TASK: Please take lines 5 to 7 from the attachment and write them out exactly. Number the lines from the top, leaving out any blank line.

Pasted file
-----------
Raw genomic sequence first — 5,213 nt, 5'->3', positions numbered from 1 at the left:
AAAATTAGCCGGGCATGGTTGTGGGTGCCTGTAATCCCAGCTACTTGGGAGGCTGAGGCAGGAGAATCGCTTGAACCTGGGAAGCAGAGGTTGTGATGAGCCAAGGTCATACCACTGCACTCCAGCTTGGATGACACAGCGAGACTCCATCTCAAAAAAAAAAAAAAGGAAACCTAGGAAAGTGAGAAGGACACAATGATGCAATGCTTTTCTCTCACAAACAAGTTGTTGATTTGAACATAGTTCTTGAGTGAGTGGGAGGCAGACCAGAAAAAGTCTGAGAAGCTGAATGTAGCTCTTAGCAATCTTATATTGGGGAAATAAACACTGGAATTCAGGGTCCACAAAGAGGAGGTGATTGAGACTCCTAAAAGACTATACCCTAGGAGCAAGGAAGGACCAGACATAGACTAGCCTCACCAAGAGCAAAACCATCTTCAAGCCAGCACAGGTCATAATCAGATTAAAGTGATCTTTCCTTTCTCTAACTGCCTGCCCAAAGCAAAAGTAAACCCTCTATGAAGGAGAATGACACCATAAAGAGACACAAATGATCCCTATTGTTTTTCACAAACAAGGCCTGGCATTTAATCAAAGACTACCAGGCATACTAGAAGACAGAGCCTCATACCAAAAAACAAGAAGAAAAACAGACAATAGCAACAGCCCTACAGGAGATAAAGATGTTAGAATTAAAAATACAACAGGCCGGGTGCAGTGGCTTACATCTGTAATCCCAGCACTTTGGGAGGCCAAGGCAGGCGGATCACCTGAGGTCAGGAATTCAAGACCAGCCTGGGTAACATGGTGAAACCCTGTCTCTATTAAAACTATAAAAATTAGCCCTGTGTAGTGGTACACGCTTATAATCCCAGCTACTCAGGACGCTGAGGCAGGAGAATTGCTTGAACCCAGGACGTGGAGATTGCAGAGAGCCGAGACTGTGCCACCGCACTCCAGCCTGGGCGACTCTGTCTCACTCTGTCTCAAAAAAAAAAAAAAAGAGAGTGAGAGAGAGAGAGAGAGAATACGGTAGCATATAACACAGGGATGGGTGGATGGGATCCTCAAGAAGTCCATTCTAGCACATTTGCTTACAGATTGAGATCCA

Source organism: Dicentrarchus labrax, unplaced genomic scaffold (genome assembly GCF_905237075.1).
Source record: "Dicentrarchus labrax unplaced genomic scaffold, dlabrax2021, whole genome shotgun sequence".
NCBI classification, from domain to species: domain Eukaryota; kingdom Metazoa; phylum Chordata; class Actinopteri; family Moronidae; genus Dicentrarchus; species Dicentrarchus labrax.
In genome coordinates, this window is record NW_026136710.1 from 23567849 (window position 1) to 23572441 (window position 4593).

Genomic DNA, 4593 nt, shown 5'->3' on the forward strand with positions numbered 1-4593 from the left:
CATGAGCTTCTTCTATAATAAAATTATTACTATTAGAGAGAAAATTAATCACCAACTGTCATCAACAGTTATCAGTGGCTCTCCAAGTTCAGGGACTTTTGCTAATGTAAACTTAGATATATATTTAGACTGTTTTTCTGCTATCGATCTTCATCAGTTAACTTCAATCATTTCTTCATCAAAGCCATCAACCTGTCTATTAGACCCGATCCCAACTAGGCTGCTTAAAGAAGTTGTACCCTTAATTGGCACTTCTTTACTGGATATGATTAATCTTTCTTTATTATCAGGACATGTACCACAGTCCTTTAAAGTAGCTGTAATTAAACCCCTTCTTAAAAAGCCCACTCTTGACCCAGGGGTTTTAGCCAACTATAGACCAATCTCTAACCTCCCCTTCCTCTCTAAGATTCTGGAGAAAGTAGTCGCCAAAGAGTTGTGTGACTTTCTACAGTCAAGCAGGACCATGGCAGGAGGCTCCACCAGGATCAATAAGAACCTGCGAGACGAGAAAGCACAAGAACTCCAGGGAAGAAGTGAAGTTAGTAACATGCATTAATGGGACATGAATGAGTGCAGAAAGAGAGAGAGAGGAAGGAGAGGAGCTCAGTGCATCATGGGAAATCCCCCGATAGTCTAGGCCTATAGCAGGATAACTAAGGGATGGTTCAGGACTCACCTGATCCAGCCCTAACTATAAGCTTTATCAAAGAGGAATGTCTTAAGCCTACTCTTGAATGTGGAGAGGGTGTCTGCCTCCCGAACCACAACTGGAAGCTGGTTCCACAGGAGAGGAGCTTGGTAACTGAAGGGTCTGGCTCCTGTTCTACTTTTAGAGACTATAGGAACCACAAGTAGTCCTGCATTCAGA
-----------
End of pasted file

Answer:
NCBI classification, from domain to species: domain Eukaryota; kingdom Metazoa; phylum Chordata; class Actinopteri; family Moronidae; genus Dicentrarchus; species Dicentrarchus labrax.
In genome coordinates, this window is record NW_026136710.1 from 23567849 (window position 1) to 23572441 (window position 4593).

Genomic DNA, 4593 nt, shown 5'->3' on the forward strand with positions numbered 1-4593 from the left: